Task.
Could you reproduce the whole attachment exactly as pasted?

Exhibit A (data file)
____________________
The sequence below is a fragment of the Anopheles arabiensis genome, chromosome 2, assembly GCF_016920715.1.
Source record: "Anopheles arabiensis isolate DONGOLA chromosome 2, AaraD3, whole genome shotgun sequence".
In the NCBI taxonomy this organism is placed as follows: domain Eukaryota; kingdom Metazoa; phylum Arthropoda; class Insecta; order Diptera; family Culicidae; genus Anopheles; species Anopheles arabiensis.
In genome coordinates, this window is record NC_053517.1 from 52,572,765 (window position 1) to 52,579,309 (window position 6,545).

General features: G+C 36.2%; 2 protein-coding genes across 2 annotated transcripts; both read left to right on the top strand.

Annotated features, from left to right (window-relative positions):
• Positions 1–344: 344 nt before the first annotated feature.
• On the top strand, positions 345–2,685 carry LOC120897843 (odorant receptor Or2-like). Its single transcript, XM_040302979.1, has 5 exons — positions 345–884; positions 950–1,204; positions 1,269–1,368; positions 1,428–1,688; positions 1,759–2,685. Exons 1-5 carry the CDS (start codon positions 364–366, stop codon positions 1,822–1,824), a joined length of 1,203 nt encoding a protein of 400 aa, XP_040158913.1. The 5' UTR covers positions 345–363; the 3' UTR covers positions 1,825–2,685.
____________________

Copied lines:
The sequence below is a fragment of the Anopheles arabiensis genome, chromosome 2, assembly GCF_016920715.1.
Source record: "Anopheles arabiensis isolate DONGOLA chromosome 2, AaraD3, whole genome shotgun sequence".
In the NCBI taxonomy this organism is placed as follows: domain Eukaryota; kingdom Metazoa; phylum Arthropoda; class Insecta; order Diptera; family Culicidae; genus Anopheles; species Anopheles arabiensis.
In genome coordinates, this window is record NC_053517.1 from 52,572,765 (window position 1) to 52,579,309 (window position 6,545).

General features: G+C 36.2%; 2 protein-coding genes across 2 annotated transcripts; both read left to right on the top strand.

Annotated features, from left to right (window-relative positions):
• Positions 1–344: 344 nt before the first annotated feature.
• On the top strand, positions 345–2,685 carry LOC120897843 (odorant receptor Or2-like). Its single transcript, XM_040302979.1, has 5 exons — positions 345–884; positions 950–1,204; positions 1,269–1,368; positions 1,428–1,688; positions 1,759–2,685. Exons 1-5 carry the CDS (start codon positions 364–366, stop codon positions 1,822–1,824), a joined length of 1,203 nt encoding a protein of 400 aa, XP_040158913.1. The 5' UTR covers positions 345–363; the 3' UTR covers positions 1,825–2,685.